In sorrow, fear, bitter loneliness and depression, Elijah pushed away his servant (likely someone who knew Elijah fairly well) and fled into the wilderness and self-isolated. He found a juniper bush, probably the only source of shade and protection in the desert, and came to sleep beneath it. It is interesting to note that juniper berries were often used in cleansing rituals to remover evil spirits and it’s wood was prized for its pleasant its fragrance and long lasting embers. Here prayed to God for his death–Elijah was suicidal.
For many people, when they’re afflicted with depression, they tend to not eat or keep hydrated, and this was clearly the case with Elijah. Knowing that the path to recovery from mental illness requires tending to basic physical needs first, God sent an angel to prompt Elijah to eat and drink, and then rest. Because it takes some time, Elijah was visited twice and offered a meal again with yet even more rest. We cannot heal from any ailment without fuel; if we are malnourished and sleep-deprived there is nothing for our body to use to repair the damage. However, mental illness is much greater than just an organic disease and requires more than just satisfying our bodily needs. Fresh bread baked upon the soothing embers of the juniper I feel means more than just food sustenance. In order to heal from depression we need the Word of God, which is made “digestible” by the Holy Spirit.
So by verse nine, Elijah has been physically rehabilitated to the point of being able to set about his next journey, his newest phase in life–he was now ready to talk to God and get down to business. An individual with depression is unlikely to improve much without therapy of some sort. But like I just said, it’s imperative to get those physical deficits taken care of so that we are actually able to engage with therapy, and I also include the taking of medications (for some, not all). I understand that there is a whole subset of Christians that say taking medication is demonstrating a total lack of faith in God to heal us. While I do believe the country is wildly over-medicated, there are a lot of people who love the Lord with all their hearts but simply cannot function without medications. Folks with Parkinson’s need to take their levo dopa to regulate the levels of dopamine in their brains so they can walk and talk; those with certain types of diabetes require inulin injections. The same is with some with mental illnesses. They need the meds to control the levels of different neurotransmitters to allow for organized cognition (thinking) and memory integration (learning), two processes imperative to successful therapy.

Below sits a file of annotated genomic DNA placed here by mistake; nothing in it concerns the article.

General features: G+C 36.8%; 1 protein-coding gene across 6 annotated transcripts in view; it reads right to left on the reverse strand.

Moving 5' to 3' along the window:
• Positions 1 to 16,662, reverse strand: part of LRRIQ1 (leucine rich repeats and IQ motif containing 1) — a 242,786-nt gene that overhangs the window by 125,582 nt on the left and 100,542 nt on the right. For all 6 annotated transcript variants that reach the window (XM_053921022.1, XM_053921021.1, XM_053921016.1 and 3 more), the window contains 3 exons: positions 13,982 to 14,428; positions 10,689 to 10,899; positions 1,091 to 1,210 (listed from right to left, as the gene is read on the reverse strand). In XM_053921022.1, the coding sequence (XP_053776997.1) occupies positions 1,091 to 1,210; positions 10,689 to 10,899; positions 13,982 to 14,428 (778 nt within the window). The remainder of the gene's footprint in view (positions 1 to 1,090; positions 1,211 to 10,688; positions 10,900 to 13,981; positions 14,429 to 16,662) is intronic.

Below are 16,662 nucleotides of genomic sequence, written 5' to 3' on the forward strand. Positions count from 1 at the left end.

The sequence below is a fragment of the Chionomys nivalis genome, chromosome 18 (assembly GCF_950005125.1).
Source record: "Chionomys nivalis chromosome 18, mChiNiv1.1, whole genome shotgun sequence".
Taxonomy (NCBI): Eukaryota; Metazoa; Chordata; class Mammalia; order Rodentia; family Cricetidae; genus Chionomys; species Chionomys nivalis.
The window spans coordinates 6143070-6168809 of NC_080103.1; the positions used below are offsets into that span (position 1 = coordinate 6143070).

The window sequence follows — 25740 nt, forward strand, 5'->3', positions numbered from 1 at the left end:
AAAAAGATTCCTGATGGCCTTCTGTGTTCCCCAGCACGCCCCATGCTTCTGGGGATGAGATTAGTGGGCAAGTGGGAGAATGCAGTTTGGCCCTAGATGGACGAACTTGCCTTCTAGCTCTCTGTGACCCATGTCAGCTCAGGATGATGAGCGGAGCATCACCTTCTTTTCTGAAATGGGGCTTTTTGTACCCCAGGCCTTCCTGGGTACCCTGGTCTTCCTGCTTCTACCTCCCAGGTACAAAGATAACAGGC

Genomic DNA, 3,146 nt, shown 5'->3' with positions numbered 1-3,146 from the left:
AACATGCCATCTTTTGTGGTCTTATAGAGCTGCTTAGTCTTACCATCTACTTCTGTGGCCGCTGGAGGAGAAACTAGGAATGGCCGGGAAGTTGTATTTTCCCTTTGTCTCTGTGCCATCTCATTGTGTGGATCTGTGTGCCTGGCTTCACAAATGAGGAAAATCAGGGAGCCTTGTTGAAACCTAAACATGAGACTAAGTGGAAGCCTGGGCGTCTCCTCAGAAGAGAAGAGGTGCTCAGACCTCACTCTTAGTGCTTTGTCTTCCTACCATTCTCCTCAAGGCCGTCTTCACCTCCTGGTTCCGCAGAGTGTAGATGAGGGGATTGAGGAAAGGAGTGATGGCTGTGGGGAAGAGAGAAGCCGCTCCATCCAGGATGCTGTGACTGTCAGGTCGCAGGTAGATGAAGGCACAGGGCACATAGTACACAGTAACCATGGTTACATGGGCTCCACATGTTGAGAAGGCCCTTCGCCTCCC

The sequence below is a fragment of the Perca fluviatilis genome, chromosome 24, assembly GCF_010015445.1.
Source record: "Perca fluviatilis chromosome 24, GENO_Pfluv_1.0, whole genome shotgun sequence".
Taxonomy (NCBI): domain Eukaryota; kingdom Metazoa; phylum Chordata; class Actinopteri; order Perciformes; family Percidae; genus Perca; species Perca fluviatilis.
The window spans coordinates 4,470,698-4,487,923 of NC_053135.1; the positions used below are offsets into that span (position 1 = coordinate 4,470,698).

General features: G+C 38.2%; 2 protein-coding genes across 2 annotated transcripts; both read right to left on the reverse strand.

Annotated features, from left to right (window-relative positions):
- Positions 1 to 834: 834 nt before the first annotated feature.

So Elijah is in this new place and God asks, “What are you doing here?” He was feeling well enough to reply with an honest answer, he was able to have insight. We need to find out what happened and how we became depressed in the first place. Different types of psychotherapy can assist to answer these questions but we must first listen for the Word of God. Mental illness symptoms are often anything but subtle. Our diseased brains plie us with colorful memories of abuse and lost loved ones. Some are relentlessly plagued with obsessive-compulsive thoughts and urges day and night. Still others have disturbing or fantastical delusions and/or hallucinations. They are quite loud. But here God is a still small voice, and if we plow though those other thoughts (which are lies from the pit of hell– Satan is giddy for the brain of someone with mental illness because it is an infrastructure rife with opportunities to lead us away from the Everlasting), we can hear Him give us instructions and encouragement. Remember how Elijah isolated himself in a world where he already felt isolated? God shows him in verse 18 that there are 7,000 others just like him. Despite the alarming number of humans with depression, we feel totally alone and that we’re abnormal, weird. With the Lord and therapy, we learn that we are a part of a very large household, earthly and spiritually. Without Taking in amble physical sustenance and the Bread of Life, we are doomed to death.